Kevin Standlee (kevin_standlee) wrote,
Kevin Standlee

Caucus Training

I have volunteered to work with the Nevada Democratic Party for the 2020 Nevada Caucuses ("First in the West"). The 2016 Caucus was a bit of a mess, and the party is working to try and not repeat mistakes made last time around. For example, There will be early voting the week before the caucus, so that the preferences of party members who cannot attend the actual caucus can be recorded. They'll even be using a preferential (instant-runoff) ballot, which of course I am very familiar because that's what we use for the Hugo Awards and Worldcon/Westercon site selection. I've already completed a couple of online training classes that are prerequisites for working on caucus day, and today was the first of two "volunteer summits" where we'd get the rest of the orientation for the big day next month.

Caucus Training

I got to the Washoe County/Nevada State Democratic Party headquarters office in Reno about 30 minutes before the scheduled start time, and I'm glad I didn't arrive any later, as it appears a lot more people turned up than originally expected, and there were only two computers in their registration area. We started an hour late because they did need to get everyone into the computers. That's because at the end of the course we were sent links to the online applications we will need to do our jobs on caucus day. (There are paper records that are the official record of the caucus, but having the online applications speeds up counting and reporting.)

Although there were (barely) enough chairs, I would have to say that there really wasn't enough room to do this training comfortably. We were split into four roughly equal-sized groups, and the trainers rotated between the groups. The organizers told me that for the second and final session (for those people who couldn't make this one), they are going to scout around to try and get a bigger room.

Caucus Training Certificate

After several hours of breakout sessions and then a final general session where they worked us through the process of loading the caucus app onto our smartphones (it's not just something that you download from the App Store), we were issued our training certificates, thanked for volunteering, and sent on our way around 6 PM, a bit over four hours after I arrived. I'd planned to do several errands in Reno after the training, but it was too late to get to Staples, so I just went to Winco foods for some groceries that Lisa asked me to pick up on the way home.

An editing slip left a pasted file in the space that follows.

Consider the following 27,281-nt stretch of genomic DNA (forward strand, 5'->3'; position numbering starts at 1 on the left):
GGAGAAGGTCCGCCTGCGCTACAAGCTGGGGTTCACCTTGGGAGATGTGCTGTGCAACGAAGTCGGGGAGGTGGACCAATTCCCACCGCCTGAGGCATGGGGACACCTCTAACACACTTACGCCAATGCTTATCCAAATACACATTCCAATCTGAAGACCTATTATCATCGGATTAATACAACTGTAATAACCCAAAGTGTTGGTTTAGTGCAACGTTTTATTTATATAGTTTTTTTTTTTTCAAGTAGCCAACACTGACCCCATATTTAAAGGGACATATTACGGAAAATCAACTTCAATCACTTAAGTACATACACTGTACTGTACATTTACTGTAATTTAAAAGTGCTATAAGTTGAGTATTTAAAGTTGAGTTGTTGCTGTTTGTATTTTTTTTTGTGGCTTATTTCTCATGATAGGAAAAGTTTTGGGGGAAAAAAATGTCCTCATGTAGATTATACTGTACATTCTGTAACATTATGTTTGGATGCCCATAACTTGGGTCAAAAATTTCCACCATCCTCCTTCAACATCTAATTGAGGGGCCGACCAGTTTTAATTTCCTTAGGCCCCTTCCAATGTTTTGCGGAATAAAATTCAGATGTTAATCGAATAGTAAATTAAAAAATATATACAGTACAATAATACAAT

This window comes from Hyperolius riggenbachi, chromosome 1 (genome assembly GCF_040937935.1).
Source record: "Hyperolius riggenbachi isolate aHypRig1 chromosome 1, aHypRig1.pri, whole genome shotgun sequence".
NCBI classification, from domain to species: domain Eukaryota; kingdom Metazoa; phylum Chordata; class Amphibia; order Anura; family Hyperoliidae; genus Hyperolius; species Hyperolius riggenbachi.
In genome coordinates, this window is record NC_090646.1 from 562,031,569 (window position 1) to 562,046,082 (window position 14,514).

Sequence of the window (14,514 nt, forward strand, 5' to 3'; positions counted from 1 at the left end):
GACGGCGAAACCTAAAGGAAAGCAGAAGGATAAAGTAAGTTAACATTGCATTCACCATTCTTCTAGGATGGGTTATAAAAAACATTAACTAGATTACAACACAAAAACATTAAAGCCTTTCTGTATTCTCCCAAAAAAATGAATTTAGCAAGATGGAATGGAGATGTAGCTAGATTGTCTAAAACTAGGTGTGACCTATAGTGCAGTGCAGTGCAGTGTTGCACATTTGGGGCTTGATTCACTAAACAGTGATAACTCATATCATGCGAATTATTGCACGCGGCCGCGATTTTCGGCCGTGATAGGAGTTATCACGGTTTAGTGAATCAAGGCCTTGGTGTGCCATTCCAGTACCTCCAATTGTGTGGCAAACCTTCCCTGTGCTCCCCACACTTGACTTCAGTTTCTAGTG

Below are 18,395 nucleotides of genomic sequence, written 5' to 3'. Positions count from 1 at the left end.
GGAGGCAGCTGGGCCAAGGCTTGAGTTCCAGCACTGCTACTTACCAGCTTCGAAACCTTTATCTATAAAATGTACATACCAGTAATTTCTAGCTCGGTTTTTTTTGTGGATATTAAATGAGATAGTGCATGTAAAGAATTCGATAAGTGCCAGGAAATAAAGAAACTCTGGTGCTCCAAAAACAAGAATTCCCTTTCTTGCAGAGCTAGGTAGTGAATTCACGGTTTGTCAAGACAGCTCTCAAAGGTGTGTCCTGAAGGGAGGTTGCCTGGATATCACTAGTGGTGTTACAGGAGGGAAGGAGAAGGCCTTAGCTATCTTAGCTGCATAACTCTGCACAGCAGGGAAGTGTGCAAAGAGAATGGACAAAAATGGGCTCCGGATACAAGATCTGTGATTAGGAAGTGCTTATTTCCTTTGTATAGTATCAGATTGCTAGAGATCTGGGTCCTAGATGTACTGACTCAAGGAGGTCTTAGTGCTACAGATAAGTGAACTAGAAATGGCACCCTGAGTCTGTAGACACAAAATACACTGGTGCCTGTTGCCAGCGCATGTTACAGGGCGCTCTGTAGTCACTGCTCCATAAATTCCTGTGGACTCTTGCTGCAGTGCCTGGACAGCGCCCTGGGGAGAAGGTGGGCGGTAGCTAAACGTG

I've volunteered to be a "Temporary Precinct Chair" (in nearly all cases, the TPC is elected the Permanent Chair by acclamation, mainly because hardly anyone else wants to do the work). I was fortunate in that nobody had yet applied to be the TPC for Lyon County precinct 40, where I live, so I get to chair my local precinct. Now according to the records I looked up, there are only about 250 Democrats registered for my precinct, and in 2016, only 30 of us showed up in person. This time around, those of us who attend on February 22 will be added to those who vote in advance to determine our allocation of delegates to the county convention on April 18. The county convention will then elect delegates to the state convention, which in turn will determine the Nevada delegation going to Milwaukee WI in July.

I volunteered this year because it seemed to me that last time around, our TPC was not really confident about the caucus process. I understand it, and also this time they've made it easier and given us a better outline to follow. On the other hand, as the Precinct Chair, it turns out that it's more difficult for me to be selected as a delegate to the county convention, which I'd like to try to do again as I did in 2016. (I'm not that interested in the state or national conventions; Westercon and Worldcon have too much call on my time.) However, even if I only put in the several hours in February to help keep my little corner of one county organized, I feel like I'm doing my part to help the process along.
Tags: politics

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